LIMA — Allen County Museum Director Patricia Smith’s first exhibit she worked on was John Dillinger’s cell. Nestled in an alcove in the back of the basement, the bars, toilet and bed were transported from what was the Allen County Jail and installed to house a Dillinger-sized replica of the man.
Smith explained the process, jumping from story to story about Dillinger’s history while weaving in her own more current past into the narrative. Even 18 years after she first undertook the project, she throws out details as if they happened yesterday — where things were purchased, facts about the man’s robberies, the stories of visitors, the sources of information — all of it stored and categorized like the items behind glass.
Her replacement will have a lot of catching up to do. Smith retires as museum director today.
From the stories of Allen County World War I soldiers to the dangers of hauling logs with sleds, Smith seems to know something about every exhibit. She delights in the odds and ends of historical data, compiling the research and explaining how an item like a locomotive or Liberty truck — items that show off the history of Allen County — ended up traveling back to their roots in downtown Lima.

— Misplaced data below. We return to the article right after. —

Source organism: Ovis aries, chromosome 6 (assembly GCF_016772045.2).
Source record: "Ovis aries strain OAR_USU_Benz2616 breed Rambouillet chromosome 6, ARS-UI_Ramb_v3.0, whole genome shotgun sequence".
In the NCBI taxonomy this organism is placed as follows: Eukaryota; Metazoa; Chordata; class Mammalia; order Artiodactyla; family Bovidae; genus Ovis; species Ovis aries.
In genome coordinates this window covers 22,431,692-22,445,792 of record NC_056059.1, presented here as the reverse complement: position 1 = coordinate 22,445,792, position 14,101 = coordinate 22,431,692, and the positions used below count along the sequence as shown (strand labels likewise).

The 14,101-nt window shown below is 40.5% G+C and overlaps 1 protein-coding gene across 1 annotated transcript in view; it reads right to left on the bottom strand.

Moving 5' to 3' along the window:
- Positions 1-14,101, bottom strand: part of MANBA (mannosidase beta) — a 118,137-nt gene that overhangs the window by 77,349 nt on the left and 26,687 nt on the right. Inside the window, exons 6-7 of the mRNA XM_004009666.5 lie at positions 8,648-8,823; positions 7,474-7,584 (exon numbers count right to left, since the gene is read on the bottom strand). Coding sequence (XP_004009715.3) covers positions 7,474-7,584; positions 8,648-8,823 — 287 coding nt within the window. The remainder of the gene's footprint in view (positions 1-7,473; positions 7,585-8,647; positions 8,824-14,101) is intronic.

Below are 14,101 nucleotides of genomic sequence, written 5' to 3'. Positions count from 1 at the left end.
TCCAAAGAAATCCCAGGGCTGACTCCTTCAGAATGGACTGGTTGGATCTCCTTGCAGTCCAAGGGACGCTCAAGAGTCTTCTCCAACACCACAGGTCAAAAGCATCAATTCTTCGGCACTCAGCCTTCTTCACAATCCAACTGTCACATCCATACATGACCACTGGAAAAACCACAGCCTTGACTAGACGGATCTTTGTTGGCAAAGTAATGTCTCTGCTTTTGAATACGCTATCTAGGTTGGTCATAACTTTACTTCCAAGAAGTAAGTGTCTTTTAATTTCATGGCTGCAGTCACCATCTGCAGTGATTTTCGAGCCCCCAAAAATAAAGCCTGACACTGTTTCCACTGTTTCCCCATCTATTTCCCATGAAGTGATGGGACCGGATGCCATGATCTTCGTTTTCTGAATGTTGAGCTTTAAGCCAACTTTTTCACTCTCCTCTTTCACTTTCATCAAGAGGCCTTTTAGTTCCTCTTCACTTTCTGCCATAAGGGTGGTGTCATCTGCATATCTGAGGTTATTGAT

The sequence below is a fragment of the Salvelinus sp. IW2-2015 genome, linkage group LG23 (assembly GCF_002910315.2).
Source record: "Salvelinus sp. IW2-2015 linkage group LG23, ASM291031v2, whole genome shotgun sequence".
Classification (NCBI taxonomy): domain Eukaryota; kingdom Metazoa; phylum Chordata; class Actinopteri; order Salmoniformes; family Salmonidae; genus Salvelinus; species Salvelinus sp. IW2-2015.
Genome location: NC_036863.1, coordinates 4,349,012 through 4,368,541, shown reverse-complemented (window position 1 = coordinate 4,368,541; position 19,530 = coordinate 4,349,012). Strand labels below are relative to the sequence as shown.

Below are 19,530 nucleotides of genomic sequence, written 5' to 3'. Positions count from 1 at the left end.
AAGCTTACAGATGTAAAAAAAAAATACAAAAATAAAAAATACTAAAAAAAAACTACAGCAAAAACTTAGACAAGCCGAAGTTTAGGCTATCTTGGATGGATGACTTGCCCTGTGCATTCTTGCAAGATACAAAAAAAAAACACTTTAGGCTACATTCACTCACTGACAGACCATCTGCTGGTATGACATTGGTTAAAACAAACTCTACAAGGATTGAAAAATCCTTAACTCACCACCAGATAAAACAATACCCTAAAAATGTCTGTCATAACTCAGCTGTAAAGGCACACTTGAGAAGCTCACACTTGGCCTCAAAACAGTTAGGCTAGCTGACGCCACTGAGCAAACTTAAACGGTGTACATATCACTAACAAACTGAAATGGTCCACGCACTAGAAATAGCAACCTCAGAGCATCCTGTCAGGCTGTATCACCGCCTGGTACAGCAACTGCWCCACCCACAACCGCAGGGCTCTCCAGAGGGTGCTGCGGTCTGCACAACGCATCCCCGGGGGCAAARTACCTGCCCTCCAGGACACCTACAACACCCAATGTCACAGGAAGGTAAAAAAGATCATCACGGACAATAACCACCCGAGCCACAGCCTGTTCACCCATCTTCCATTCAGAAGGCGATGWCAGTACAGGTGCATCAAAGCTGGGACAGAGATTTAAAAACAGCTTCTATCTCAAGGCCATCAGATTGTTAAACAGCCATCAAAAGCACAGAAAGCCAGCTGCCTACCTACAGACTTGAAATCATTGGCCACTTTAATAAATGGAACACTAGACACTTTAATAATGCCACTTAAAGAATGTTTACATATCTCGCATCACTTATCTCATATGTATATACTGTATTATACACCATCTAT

“Do the people of Lima realize what they have here? It’s a gem,” Smith said about the museum.
While Smith’s first job may have been the Dillinger exhibit, her biggest accomplishment came soon after — renovating and expanding the building to house first-class exhibits.
“When I got hired they made it my charge to make sure it got done,” Smith said.
Smith’s work was instrumental in pushing the museum expansion project forward, redesigning plans and raising the funds needed. She succeeded in that charge. Today, the museum now has an accreditation from the American Alliance of Museums. Of the few thousand in the nation, only 27 county museums have received the honor, although she admits that more work needs to be done to update the museum. The success of that charge, however, will be up to her replacement, Amy Craft.
Smith said she won’t be leaving the museum behind entirely. She already has plans to help volunteer during her retirement alongside some self-imposed duties of spoiling grandchildren and conducting personal genealogical research.
“I have the greatest job in the world. I hope the next person feels that way,” she said.
Reach Josh Ellerbrock at 567-242-0398.